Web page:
“The concept is: once you get down to a manageable number of cases and scale up the public health system, then you will be able to pounce on any case or cluster to proactively identify cases, identify contacts, and follow up on those contacts,” Tom Frieden, a former director of the CDC, told STAT news recently. “When you get those things done, you can prevent the clusters from becoming outbreaks, prevent outbreaks from becoming epidemics, and prevent the epidemics from driving us into our homes again.”

“It is going to be critical," current CDC Director Robert Redfield added in a recent NPR interview. “We can’t afford to have multiple community outbreaks that can spiral up into sustained community transmission — so it is going to be very aggressive, what I call ‘block and tackle, block and tackle.’”

Redfield went on to say, “We have over 600 people in the field right now from CDC in all the states trying to help with this response.” A new report by public health researchers at Johns Hopkins and the Association of State and Territorial Health Officials (ASTHO) says that “currently only 2,200 DIS [disease investigation specialists] are employed throughout the entire country in local and state health agencies.”

That’s fewer than 3,000 contact tracers, total. To put this number in perspective, the ASTHO and Johns Hopkins report estimates that the U.S. needs at least 100,000. To match the level of tracing done in Wuhan, China — where more than 1,800 teams of epidemiologists, with a minimum of five people per team, were tracing tens of thousands of contacts a day — we would need at least 265,000. And Frieden goes even further. “We need an army of 300,000 people,” he told STAT.

Government officials recognize the challenge they face. “We are going to need a substantial expansion of public health fieldworkers,” Redfield told NPR. “We’re far along in those planning processes as we speak.” But he also said it was “premature” to specify how much staffing the CDC plans to put in place and suggested that state and local public health departments — already severely strained by the pandemic — would have to take the lead.

Technology should help. South Korea and Taiwan modernized contact tracing with geolocation data from patients’ Bluetooth or GPS-enabled smartphones or both, and Apple and Google have partnered on a “Bluetooth-based contact tracing platform” and “application programming interfaces (APIs) and operating system-level technology to assist in enabling contact tracing.” Third-party apps will follow (though they may be less comprehensive than their Asian counterparts because of U.S. civil liberties concerns).

Public-private recruitment efforts will play a part as well. In Massachusetts, for instance, Partners in Health is working with state officials to hire nearly 1,000 contact tracers, who need only a high school diploma.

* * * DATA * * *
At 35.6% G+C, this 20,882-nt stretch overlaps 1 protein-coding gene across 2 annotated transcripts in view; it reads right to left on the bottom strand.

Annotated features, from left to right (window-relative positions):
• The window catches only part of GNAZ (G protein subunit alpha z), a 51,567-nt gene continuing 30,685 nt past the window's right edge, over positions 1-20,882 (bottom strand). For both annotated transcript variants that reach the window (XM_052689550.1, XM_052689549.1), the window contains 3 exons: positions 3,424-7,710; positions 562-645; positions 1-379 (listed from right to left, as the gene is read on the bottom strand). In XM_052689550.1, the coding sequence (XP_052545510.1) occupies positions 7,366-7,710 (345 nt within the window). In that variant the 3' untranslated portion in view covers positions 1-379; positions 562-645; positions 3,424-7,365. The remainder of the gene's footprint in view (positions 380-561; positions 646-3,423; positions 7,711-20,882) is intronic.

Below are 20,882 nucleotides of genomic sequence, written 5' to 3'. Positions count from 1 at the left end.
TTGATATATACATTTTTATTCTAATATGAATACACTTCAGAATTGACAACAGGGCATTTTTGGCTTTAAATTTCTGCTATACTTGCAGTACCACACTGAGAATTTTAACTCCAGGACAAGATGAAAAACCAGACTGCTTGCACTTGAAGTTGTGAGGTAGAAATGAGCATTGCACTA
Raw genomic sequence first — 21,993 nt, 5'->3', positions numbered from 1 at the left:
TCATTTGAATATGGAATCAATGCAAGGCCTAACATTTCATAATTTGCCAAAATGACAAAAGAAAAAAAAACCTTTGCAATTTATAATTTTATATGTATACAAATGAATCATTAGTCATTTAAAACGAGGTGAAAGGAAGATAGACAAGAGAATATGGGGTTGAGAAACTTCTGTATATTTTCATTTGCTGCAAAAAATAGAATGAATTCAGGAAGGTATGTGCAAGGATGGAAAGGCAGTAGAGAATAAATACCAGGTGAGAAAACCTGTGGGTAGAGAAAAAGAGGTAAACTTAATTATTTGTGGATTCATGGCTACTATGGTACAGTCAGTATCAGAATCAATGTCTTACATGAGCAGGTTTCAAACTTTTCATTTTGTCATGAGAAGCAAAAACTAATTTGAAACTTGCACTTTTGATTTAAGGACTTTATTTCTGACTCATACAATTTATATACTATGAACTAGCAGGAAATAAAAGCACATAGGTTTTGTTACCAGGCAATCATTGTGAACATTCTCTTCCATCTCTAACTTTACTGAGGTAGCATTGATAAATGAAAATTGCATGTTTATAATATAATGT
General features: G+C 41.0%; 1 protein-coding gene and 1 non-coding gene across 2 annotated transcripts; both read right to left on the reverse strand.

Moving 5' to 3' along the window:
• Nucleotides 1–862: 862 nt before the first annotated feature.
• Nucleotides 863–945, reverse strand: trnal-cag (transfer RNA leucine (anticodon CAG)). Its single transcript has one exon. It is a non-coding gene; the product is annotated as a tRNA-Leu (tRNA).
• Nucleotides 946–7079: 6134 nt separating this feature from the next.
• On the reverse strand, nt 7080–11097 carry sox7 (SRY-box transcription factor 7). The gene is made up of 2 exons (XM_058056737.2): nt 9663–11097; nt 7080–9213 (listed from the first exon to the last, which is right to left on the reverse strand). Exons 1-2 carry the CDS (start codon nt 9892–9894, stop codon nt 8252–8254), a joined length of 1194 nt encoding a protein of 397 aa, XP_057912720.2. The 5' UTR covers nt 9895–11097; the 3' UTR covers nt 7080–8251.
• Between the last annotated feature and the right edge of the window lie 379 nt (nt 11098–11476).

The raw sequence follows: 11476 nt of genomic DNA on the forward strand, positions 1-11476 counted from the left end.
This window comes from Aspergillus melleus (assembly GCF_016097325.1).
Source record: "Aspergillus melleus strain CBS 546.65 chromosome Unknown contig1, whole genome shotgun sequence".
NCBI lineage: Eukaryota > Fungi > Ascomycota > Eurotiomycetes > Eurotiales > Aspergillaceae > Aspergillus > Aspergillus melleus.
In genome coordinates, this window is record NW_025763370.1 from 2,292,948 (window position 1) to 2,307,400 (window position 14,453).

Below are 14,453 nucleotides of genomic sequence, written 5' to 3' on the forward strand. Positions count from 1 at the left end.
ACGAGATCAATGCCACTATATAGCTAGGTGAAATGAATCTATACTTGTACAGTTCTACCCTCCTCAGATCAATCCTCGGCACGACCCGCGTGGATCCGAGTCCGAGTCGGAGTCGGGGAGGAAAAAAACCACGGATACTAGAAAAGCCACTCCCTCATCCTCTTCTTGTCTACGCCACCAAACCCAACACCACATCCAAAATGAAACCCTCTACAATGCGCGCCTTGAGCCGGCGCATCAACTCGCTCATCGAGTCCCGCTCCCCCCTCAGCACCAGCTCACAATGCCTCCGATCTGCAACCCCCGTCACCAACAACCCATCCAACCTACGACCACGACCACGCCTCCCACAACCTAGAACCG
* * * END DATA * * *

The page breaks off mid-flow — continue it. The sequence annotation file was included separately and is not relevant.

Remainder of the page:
A certified medical assistant places a swab into a vial
A medical assistant places a swab into a vial for one of the first 50 people tested for the coronavirus at the first drive-through testing site in Flint, Mich., on Wednesday. (Jake May/The Flint Journal, MLive.com via AP)

Isolating Americans who are infected, or may have come into contact with someone carrying the virus, is one more hurdle. How will Americans who have just emerged from months of lockdown respond when told that they have to isolate again because they’ve crossed paths with an infected person, or that their entire community has to return to lockdown if and when the virus resurges in the cooler fall months?

Already, protesters are taking to the streets in several states to urge governors to reopen businesses and relax stay-at-home orders. On Wednesday, thousands of honking and flag-waving demonstrators participated in a protest called “Operation Gridlock” on the grounds of the state Capitol in Lansing, Mich. “Live Free or Die,” “Make Michigan Work Again” and “We Deem Our Governor Non-Essential,” read their signs. In Frankfort, Ky., dozens of people pressed against a Capitol window to hurl epithets at the governor, who was inside holding a coronavirus briefing. And in Raleigh, N.C., a woman was arrested Tuesday after violating the state’s stay-at-home order at a protest that drew at least 100 people. Small-government conservative groups are planning further protests in Texas, Oregon and Washington.

Social distancing is here to stay — at least until a vaccine arrives. Life will be different for a long time. Some of us will have to isolate again (and again). Until America accepts that, it doesn’t matter how much we want the country to reopen. We won’t be ready.


Click here for the latest coronavirus news and updates. According to experts, people over 60 and those who are immunocompromised continue to be the most at risk. If you have questions, please refer to the CDC’s and WHO’s resource guides.